It comes full circle
Editor's note: Today's post is written by guest blogger Mark Moore from the West Virginia Department of Education (WVDE). In February 2012, the WVDE hosted the Smithsonian's Let's Do History, a new national outreach program that brings the National Museum of American History's resources and strategies to 10 communities nationwide. The program, part of the A. James Clark Excellence in History Teaching Program, is designed to energize and support K-12 social studies teachers by introducing them to exciting and effective techniques, powerful online tools, and standards-based content they can use in their classrooms.
Like almost everyone reading this, I’m involved in transforming education and I’m also a parent. This is a success story. West Virginia recently played host to the Smithsonian’s “Let’s Do History” tour. Teachers received hands-on practice with theater and object-based instruction. We began with the humble cotton boll.
Hundreds of teachers reached into their packets to find a boll—that is, cotton directly from the field. It had a stem, it had seeds, it had white fibers. Trying to separate the white fibers from the seeds is hard, as everyone knows, but doing it with your own fingers is another story all together. This led us to a discussion on mechanical separation and the roller-gin, and then to the better "gins" created in the late 1700s. Being able to process more cotton meant the need for more land, more labor and, in our history, a conversation about slavery. Being able to touch and feel with our fingers led to an almost instant understanding.
Our next object was a mystery to almost everyone in the room. Teachers were given either a “rock” or a “handle” and asked to identify what they held. We shared our items so everyone would have the full picture, yet most still had no idea what the story was going to be. It wasn’t until sparks flew from the presenters hands that everyone in the room said, “AH HA!” and had instant understanding. It was flint and a striker used to start fires. Combining these objects with primary source documents was a powerful lesson that transported us to the colonial era.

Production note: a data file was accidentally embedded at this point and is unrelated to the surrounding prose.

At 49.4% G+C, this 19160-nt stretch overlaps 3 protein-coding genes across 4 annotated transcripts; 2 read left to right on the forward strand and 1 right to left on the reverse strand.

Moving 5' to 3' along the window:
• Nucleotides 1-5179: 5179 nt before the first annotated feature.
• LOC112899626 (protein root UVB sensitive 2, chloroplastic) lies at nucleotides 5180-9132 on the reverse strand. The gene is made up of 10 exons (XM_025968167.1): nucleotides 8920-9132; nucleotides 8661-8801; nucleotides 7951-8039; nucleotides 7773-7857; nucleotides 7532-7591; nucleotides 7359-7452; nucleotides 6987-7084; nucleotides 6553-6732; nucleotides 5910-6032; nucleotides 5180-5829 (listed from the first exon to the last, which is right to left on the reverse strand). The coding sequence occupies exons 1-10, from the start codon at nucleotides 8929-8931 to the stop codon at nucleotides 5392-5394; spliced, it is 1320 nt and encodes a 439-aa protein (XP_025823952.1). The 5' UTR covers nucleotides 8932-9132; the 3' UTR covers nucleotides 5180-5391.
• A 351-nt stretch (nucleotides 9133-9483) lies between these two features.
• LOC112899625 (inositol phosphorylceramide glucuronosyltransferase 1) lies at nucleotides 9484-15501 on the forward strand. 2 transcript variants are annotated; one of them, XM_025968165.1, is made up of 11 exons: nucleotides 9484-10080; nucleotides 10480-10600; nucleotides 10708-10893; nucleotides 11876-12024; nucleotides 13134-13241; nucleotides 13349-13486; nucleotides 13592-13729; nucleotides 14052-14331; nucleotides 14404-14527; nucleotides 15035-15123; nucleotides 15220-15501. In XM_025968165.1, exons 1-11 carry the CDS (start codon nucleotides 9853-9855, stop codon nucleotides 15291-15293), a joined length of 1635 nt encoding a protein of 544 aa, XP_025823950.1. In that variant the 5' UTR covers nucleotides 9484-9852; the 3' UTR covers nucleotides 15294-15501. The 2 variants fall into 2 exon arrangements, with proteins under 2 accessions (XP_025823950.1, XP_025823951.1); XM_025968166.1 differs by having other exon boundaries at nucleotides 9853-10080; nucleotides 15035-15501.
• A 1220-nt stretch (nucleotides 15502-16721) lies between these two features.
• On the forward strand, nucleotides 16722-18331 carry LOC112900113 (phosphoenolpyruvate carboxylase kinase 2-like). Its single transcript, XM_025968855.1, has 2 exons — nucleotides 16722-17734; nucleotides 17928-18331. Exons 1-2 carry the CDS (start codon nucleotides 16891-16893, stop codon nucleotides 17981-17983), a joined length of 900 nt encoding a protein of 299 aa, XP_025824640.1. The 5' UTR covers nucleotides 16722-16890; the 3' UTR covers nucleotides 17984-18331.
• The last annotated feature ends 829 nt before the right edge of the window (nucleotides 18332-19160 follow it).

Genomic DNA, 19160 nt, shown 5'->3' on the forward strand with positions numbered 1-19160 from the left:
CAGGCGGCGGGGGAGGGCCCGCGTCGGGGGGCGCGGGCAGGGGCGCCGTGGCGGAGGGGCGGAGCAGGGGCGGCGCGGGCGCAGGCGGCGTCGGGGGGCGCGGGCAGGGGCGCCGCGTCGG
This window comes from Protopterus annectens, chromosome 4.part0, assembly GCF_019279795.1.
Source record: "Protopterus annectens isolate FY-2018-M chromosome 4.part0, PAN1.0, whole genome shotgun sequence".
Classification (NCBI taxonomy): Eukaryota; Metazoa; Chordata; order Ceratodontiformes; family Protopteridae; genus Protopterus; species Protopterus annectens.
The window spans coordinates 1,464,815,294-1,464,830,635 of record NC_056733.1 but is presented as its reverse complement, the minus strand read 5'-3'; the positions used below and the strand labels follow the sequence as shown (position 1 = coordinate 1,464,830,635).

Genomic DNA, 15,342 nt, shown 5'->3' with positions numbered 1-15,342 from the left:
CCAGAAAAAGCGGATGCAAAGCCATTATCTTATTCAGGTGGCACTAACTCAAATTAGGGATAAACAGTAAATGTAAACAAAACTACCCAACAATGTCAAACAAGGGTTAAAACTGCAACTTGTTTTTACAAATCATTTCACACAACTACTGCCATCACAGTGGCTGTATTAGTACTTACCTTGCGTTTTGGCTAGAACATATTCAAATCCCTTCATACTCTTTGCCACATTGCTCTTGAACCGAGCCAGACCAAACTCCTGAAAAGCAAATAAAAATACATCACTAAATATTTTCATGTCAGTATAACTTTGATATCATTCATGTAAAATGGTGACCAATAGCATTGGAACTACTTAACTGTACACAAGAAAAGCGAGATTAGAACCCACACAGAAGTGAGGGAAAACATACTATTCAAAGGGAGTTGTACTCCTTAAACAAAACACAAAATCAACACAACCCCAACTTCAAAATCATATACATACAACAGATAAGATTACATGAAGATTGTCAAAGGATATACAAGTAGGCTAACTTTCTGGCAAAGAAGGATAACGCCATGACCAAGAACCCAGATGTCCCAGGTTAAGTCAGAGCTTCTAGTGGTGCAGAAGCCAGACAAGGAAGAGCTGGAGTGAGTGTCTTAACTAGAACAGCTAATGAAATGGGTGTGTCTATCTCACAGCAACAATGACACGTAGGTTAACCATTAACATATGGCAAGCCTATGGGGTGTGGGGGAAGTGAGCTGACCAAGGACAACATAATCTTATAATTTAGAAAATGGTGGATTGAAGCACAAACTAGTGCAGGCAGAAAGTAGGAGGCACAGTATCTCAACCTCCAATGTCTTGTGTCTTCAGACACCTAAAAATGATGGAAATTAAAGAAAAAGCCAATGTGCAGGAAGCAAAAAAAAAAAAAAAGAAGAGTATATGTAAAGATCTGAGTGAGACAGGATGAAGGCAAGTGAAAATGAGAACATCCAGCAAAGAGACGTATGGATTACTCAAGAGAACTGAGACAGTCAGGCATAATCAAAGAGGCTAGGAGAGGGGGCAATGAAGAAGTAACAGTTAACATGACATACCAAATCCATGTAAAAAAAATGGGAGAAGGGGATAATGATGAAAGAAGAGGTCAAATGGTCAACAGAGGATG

Our next historical adventure didn’t use an object, but rather a living, breathing piece of history. We had a video call with Captain John Brown! This character actor from the Smithsonian eloquently justified his use of violence to achieve his goals as an abolitionist. His famous raid of the arsenal at Harpers Ferry happened in what is now West Virginia. He was the perfect figure to choose for our audience. This is a story that we all know; we’ve all discussed it and we all have our opinions, but now we had the chance to actually engage in debate. The passion in the room was palpable.
Our workshop included theater-based education, using the performing arts as another entry point to learning about history. We had trainings to prepare us for a sit-in to fight for our civil rights. We learned about sewing the flag that flew over Fort McHenry and inspired our national anthem.
Our story concludes back where it began. A few days following the event I did what every parent does; I asked my daughter what she learned in school. I was fully expecting to hear “nuthin’” but instead I heard, “Dad! We had the coolest lesson today! The teacher gave us these cotton bolls. And we could feel the seeds inside and then we talked about cotton gins and about labor and about slavery.”
The story came full circle. I started as an administrator, working with teachers and discussing new ideas and resources. Then I got to see actual transformation of a classroom as teachers gave up the old and tried new techniques. Finally, as a parent, I was able to see the light in my daughter’s eyes because learning history was so “cool!”
Mark Moore is Coordinator of the Office of Instructional Technology in the West Virginia Department of Education.